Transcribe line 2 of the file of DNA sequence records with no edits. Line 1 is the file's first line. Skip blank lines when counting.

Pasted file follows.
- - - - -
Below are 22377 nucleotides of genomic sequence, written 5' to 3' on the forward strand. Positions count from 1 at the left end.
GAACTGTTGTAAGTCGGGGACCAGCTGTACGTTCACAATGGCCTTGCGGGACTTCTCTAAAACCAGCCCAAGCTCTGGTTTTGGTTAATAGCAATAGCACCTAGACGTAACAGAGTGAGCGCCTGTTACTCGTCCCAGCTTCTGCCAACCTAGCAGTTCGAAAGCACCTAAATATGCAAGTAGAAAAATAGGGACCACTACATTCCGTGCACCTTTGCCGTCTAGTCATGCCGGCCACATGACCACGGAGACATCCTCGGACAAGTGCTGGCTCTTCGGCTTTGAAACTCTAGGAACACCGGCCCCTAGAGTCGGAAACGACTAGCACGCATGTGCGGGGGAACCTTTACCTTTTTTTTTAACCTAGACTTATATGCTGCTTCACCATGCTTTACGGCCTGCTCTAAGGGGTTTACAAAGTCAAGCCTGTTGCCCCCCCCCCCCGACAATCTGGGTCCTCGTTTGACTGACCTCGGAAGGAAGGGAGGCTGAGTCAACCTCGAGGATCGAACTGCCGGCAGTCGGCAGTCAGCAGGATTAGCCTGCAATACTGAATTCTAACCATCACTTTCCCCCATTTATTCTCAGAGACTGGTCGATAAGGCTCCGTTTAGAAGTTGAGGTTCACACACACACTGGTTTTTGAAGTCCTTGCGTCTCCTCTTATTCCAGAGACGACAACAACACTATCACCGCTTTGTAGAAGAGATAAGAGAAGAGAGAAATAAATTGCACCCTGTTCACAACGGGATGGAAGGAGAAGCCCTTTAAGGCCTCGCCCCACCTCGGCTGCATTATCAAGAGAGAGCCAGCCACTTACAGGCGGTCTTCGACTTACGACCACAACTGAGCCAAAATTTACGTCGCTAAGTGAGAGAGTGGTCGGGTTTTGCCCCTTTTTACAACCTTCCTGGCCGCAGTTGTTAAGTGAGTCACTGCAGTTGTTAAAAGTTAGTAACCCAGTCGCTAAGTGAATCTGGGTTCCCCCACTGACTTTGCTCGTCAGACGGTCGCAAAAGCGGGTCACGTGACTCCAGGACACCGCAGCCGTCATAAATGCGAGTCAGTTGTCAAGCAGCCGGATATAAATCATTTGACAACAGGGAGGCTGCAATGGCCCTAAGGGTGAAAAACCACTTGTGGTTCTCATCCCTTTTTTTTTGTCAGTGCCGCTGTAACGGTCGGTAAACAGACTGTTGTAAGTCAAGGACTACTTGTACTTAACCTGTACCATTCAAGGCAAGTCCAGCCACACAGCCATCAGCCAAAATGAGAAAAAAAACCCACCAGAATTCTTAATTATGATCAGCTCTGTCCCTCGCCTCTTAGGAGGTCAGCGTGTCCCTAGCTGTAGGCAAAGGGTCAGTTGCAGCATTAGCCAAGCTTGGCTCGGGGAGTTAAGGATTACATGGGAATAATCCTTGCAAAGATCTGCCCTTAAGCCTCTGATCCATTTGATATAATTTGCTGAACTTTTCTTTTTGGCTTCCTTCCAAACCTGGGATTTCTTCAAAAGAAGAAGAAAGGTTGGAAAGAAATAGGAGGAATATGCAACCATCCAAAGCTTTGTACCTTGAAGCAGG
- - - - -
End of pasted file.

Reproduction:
GAACTGTTGTAAGTCGGGGACCAGCTGTACGTTCACAATGGCCTTGCGGGACTTCTCTAAAACCAGCCCAAGCTCTGGTTTTGGTTAATAGCAATAGCACCTAGACGTAACAGAGTGAGCGCCTGTTACTCGTCCCAGCTTCTGCCAACCTAGCAGTTCGAAAGCACCTAAATATGCAAGTAGAAAAATAGGGACCACTACATTCCGTGCACCTTTGCCGTCTAGTCATGCCGGCCACATGACCACGGAGACATCCTCGGACAAGTGCTGGCTCTTCGGCTTTGAAACTCTAGGAACACCGGCCCCTAGAGTCGGAAACGACTAGCACGCATGTGCGGGGGAACCTTTACCTTTTTTTTTAACCTAGACTTATATGCTGCTTCACCATGCTTTACGGCCTGCTCTAAGGGGTTTACAAAGTCAAGCCTGTTGCCCCCCCCCCCCGACAATCTGGGTCCTCGTTTGACTGACCTCGGAAGGAAGGGAGGCTGAGTCAACCTCGAGGATCGAACTGCCGGCAGTCGGCAGTCAGCAGGATTAGCCTGCAATACTGAATTCTAACCATCACTTTCCCCCATTTATTCTCAGAGACTGGTCGATAAGGCTCCGTTTAGAAGTTGAGGTTCACACACACACTGGTTTTTGAAGTCCTTGCGTCTCCTCTTATTCCAGAGACGACAACAACACTATCACCGCTTTGTAGAAGAGATAAGAGAAGAGAGAAATAAATTGCACCCTGTTCACAACGGGATGGAAGGAGAAGCCCTTTAAGGCCTCGCCCCACCTCGGCTGCATTATCAAGAGAGAGCCAGCCACTTACAGGCGGTCTTCGACTTACGACCACAACTGAGCCAAAATTTACGTCGCTAAGTGAGAGAGTGGTCGGGTTTTGCCCCTTTTTACAACCTTCCTGGCCGCAGTTGTTAAGTGAGTCACTGCAGTTGTTAAAAGTTAGTAACCCAGTCGCTAAGTGAATCTGGGTTCCCCCACTGACTTTGCTCGTCAGACGGTCGCAAAAGCGGGTCACGTGACTCCAGGACACCGCAGCCGTCATAAATGCGAGTCAGTTGTCAAGCAGCCGGATATAAATCATTTGACAACAGGGAGGCTGCAATGGCCCTAAGGGTGAAAAACCACTTGTGGTTCTCATCCCTTTTTTTTTGTCAGTGCCGCTGTAACGGTCGGTAAACAGACTGTTGTAAGTCAAGGACTACTTGTACTTAACCTGTACCATTCAAGGCAAGTCCAGCCACACAGCCATCAGCCAAAATGAGAAAAAAAACCCACCAGAATTCTTAATTATGATCAGCTCTGTCCCTCGCCTCTTAGGAGGTCAGCGTGTCCCTAGCTGTAGGCAAAGGGTCAGTTGCAGCATTAGCCAAGCTTGGCTCGGGGAGTTAAGGATTACATGGGAATAATCCTTGCAAAGATCTGCCCTTAAGCCTCTGATCCATTTGATATAATTTGCTGAACTTTTCTTTTTGGCTTCCTTCCAAACCTGGGATTTCTTCAAAAGAAGAAGAAAGGTTGGAAAGAAATAGGAGGAATATGCAACCATCCAAAGCTTTGTACCTTGAAGCAGG